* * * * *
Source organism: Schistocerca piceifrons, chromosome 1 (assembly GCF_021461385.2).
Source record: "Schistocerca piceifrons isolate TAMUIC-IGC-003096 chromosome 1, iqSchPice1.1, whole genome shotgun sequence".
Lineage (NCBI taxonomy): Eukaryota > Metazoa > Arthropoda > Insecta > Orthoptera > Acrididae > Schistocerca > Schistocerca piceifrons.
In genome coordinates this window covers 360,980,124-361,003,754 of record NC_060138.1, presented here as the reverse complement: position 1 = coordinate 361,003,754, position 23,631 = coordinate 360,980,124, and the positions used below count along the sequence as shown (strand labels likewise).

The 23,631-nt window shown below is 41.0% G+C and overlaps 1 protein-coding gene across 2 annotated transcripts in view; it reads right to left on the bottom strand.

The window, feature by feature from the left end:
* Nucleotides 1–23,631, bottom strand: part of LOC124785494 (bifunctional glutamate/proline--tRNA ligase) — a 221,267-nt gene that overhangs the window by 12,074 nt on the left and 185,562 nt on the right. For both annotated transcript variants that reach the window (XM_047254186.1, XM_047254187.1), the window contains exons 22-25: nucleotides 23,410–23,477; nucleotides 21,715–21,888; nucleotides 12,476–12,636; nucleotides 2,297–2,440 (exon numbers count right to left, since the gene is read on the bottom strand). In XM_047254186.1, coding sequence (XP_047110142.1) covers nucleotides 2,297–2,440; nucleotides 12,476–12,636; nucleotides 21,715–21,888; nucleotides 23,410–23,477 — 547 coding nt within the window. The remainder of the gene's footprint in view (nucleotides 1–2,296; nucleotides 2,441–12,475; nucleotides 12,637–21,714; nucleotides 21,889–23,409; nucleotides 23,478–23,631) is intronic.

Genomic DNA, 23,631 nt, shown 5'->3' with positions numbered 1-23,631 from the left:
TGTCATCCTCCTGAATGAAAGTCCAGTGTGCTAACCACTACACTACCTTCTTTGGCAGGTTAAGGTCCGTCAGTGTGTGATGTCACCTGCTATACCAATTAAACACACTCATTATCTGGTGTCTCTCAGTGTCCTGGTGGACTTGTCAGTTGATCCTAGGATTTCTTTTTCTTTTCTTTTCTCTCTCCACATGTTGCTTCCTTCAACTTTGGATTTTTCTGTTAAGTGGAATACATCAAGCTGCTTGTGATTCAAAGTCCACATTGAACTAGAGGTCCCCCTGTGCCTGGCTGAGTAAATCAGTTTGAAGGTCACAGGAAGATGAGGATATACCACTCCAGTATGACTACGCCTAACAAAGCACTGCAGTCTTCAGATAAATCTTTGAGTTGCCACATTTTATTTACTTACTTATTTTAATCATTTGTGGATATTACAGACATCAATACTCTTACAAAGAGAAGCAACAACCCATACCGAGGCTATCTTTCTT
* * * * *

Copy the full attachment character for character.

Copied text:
Source organism: Schistocerca piceifrons, chromosome 1 (assembly GCF_021461385.2).
Source record: "Schistocerca piceifrons isolate TAMUIC-IGC-003096 chromosome 1, iqSchPice1.1, whole genome shotgun sequence".
Lineage (NCBI taxonomy): Eukaryota > Metazoa > Arthropoda > Insecta > Orthoptera > Acrididae > Schistocerca > Schistocerca piceifrons.
In genome coordinates this window covers 360,980,124-361,003,754 of record NC_060138.1, presented here as the reverse complement: position 1 = coordinate 361,003,754, position 23,631 = coordinate 360,980,124, and the positions used below count along the sequence as shown (strand labels likewise).

The 23,631-nt window shown below is 41.0% G+C and overlaps 1 protein-coding gene across 2 annotated transcripts in view; it reads right to left on the bottom strand.

The window, feature by feature from the left end:
* Nucleotides 1–23,631, bottom strand: part of LOC124785494 (bifunctional glutamate/proline--tRNA ligase) — a 221,267-nt gene that overhangs the window by 12,074 nt on the left and 185,562 nt on the right. For both annotated transcript variants that reach the window (XM_047254186.1, XM_047254187.1), the window contains exons 22-25: nucleotides 23,410–23,477; nucleotides 21,715–21,888; nucleotides 12,476–12,636; nucleotides 2,297–2,440 (exon numbers count right to left, since the gene is read on the bottom strand). In XM_047254186.1, coding sequence (XP_047110142.1) covers nucleotides 2,297–2,440; nucleotides 12,476–12,636; nucleotides 21,715–21,888; nucleotides 23,410–23,477 — 547 coding nt within the window. The remainder of the gene's footprint in view (nucleotides 1–2,296; nucleotides 2,441–12,475; nucleotides 12,637–21,714; nucleotides 21,889–23,409; nucleotides 23,478–23,631) is intronic.

Genomic DNA, 23,631 nt, shown 5'->3' with positions numbered 1-23,631 from the left:
TGTCATCCTCCTGAATGAAAGTCCAGTGTGCTAACCACTACACTACCTTCTTTGGCAGGTTAAGGTCCGTCAGTGTGTGATGTCACCTGCTATACCAATTAAACACACTCATTATCTGGTGTCTCTCAGTGTCCTGGTGGACTTGTCAGTTGATCCTAGGATTTCTTTTTCTTTTCTTTTCTCTCTCCACATGTTGCTTCCTTCAACTTTGGATTTTTCTGTTAAGTGGAATACATCAAGCTGCTTGTGATTCAAAGTCCACATTGAACTAGAGGTCCCCCTGTGCCTGGCTGAGTAAATCAGTTTGAAGGTCACAGGAAGATGAGGATATACCACTCCAGTATGACTACGCCTAACAAAGCACTGCAGTCTTCAGATAAATCTTTGAGTTGCCACATTTTATTTACTTACTTATTTTAATCATTTGTGGATATTACAGACATCAATACTCTTACAAAGAGAAGCAACAACCCATACCGAGGCTATCTTTCTT